Related BLS programs | Related articles
March 2011, Vol. 134, No. 3
Payroll employment turns the corner in 2010
John P. Eddlemon
John P. Eddlemon is an economist in the Division of Current Employment Statistics, Office of Employment and Unemployment Statistics, Bureau of Labor Statistics. Email: firstname.lastname@example.org
Nonfarm payroll employment reached a low point in February 2010, and modest job growth continued throughout the rest of the year.
After falling by 8.8 million between an employment peak in January 2008 and a trough in February 2010, nonfarm employment, as measured by the Current Employment Statistics (CES) survey, increased by 1,014,000 in the last 10 months of the year.1 (See chart 1.) The hiring and layoff of temporary, intermittent workers for the 2010 Census had a large impact on total nonfarm employment for much of the year. However, by November, the effect had been largely offset.2 For the remainder of this article, “nonfarm employment” will refer to total nonfarm employment, excluding temporary, intermittent 2010 Census workers. Following job losses in January and February, nonfarm employment rose for the remainder of the year. Job growth was strongest in April and October, and job gains averaged 105,000 per month after the employment trough in February. (See chart 2.)
Historically, CES employment growth has tended to lag the end of a recession. (See table 1.) The most recent recession lasted from December 2007 through June 2009, but employment continued to fall through February 2010.3 The lag between the end of the business cycle and the trough in nonfarm employment was shorter than it was after the previous recession, but longer than the historical average. A comparison of growth 10 months after troughs in employment shows that the employment recovery which began in February 2010 was weaker than growth in previous recoveries. Through December 2010, employment increased 0.8 percent from its low point. Over the past four employment recoveries, average employment growth from the low point was 1.9 percent; only the employment recovery that began in May 1991 was weaker. (See chart 3.)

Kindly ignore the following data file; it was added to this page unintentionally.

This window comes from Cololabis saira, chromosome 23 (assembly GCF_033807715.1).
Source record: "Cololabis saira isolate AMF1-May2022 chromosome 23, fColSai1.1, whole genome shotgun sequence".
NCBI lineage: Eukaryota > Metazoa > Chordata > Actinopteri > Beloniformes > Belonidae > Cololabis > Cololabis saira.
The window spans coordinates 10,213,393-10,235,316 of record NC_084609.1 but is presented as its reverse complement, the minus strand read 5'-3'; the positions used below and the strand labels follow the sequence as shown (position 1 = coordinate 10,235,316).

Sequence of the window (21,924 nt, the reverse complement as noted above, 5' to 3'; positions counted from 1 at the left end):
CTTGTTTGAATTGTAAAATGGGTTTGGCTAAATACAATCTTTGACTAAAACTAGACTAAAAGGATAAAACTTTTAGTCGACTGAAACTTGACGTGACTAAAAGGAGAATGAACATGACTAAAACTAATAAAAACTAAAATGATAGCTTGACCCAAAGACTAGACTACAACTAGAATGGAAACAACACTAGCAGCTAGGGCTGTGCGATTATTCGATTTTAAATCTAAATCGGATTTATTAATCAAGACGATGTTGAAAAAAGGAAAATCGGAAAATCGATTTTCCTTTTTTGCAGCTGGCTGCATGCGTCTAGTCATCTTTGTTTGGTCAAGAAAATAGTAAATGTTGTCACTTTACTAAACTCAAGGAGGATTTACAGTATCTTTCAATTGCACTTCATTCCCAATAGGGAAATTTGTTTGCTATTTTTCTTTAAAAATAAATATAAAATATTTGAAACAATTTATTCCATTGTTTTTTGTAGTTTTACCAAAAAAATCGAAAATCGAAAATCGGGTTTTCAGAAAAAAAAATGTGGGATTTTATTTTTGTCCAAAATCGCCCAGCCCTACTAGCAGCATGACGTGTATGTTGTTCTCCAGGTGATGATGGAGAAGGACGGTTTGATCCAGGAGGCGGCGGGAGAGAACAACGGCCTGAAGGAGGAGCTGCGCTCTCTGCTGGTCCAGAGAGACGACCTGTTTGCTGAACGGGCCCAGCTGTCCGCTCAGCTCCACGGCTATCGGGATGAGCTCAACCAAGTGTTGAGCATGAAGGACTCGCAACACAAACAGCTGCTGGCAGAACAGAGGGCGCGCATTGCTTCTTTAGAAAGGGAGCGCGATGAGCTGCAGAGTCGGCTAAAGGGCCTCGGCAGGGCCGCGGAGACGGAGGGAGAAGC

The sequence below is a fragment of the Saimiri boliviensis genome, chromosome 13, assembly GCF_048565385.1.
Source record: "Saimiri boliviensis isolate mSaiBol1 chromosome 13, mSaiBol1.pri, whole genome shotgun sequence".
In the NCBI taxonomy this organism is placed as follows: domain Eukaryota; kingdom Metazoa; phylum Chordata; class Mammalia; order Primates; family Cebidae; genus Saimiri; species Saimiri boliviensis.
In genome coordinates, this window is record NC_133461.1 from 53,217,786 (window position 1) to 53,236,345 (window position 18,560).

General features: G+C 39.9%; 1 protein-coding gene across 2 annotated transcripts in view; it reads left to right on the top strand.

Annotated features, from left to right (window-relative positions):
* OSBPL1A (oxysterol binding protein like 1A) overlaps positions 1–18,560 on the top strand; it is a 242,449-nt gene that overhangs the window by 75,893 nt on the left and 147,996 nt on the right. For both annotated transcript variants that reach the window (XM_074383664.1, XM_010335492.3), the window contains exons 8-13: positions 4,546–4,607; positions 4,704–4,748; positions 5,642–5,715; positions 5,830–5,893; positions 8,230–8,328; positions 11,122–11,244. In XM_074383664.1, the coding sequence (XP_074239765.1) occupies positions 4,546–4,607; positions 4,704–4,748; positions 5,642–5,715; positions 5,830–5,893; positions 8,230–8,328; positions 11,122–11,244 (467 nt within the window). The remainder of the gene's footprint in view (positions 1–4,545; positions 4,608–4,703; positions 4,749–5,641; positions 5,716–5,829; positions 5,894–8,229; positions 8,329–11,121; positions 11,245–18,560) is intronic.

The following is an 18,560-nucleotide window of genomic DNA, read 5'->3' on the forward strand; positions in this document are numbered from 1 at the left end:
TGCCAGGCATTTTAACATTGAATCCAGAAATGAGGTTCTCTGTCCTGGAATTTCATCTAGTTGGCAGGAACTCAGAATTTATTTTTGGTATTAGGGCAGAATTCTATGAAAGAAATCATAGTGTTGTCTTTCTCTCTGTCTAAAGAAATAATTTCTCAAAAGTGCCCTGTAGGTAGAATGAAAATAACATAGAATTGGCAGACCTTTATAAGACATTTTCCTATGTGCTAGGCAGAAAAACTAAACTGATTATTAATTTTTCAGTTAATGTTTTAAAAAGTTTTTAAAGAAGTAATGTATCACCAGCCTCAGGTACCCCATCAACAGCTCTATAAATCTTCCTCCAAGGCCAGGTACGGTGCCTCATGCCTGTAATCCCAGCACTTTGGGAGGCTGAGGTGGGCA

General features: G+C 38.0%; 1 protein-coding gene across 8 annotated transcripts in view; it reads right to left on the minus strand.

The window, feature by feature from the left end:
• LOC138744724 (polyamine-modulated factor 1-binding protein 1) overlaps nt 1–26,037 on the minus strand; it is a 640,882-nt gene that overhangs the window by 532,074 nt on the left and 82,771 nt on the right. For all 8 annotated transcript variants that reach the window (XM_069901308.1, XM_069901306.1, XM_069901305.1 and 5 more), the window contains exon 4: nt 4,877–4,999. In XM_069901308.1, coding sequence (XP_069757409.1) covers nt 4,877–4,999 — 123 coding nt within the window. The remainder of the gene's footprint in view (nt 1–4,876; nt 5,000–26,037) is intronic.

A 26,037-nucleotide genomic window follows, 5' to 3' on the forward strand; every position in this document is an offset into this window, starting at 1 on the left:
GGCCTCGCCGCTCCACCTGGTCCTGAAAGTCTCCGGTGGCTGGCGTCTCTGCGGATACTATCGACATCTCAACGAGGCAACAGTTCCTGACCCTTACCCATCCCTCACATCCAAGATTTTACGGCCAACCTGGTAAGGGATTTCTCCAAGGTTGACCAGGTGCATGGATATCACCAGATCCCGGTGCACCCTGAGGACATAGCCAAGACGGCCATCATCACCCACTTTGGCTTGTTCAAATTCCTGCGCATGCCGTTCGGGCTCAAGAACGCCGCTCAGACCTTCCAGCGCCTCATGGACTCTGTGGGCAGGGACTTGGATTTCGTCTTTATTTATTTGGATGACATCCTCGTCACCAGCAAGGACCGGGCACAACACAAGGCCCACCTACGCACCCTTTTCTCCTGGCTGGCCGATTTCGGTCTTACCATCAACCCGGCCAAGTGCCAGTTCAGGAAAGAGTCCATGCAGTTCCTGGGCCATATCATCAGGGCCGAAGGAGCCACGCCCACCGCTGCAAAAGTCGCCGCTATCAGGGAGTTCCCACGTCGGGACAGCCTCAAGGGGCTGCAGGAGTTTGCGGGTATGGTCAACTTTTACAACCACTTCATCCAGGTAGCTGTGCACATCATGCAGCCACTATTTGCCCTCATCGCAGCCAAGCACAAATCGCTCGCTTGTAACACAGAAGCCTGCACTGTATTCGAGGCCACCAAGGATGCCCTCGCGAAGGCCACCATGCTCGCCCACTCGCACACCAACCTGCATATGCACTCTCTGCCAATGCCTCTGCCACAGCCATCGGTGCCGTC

Download full article in PDF
1 The Current Employment Statistics (CES) program is a monthly survey of about 140,000 businesses and government agencies representing approximately 440,000 individual worksites. For more information on the program’s concepts and methodology, see “Technical Notes to Establishment Data Published in Employment and Earnings” (U.S. Bureau of Labor Statistics, Mar. 4, 2011), on the Internet at www.bls.gov/web/empsit.supp.toc.htm#technote (visited Jan. 11, 2011). To access CES data, see “Current Employment Statistics – CES (National)” (U.S. Bureau of Labor Statistics, no date), on the Internet at www.bls.gov/ces (visited Jan. 11, 2011). The CES data used in this article are seasonally adjusted unless otherwise noted.
2 For an overview of the impact of census workers on nonfarm employment in 2010, see Emily Richards, “The 2010 Census: the employment impact of counting the Nation,” this issue, pp. 33–38.
3 Recessions are identified by the National Bureau of Economic Research (NBER), according to which the most recent recession began in December 2007 and ended in June 2009. The previous two recessions were from March 2001 to November 2001 and from July 1990 to March 1991. For a complete list of business cycle dates, see “U.S. Business Cycle Expansions and Contractions” (Cambridge, MA, National Bureau of Economic Research, Sept. 20, 2010), on the Internet at www.nber.org/cycles/cyclesmain.html (visited Mar. 11, 2011).
Current Employment Statistics
Related Monthly Labor Review articles
Payroll employment in 2009: job losses continue.—Mar. 2010.
Substantial job losses in 2008: weakness broadens and deepens across industries.—Mar. 2009.
Payroll employment in 2007: the slowdown.—Mar. 2008.
Payroll employment and job openings continued to grow in 2006.—Mar. 2007.
Within Monthly Labor Review Online:
Welcome | Current Issue | Index | Subscribe | Archives
Exit Monthly Labor Review Online:
BLS Home | Publications & Research Papers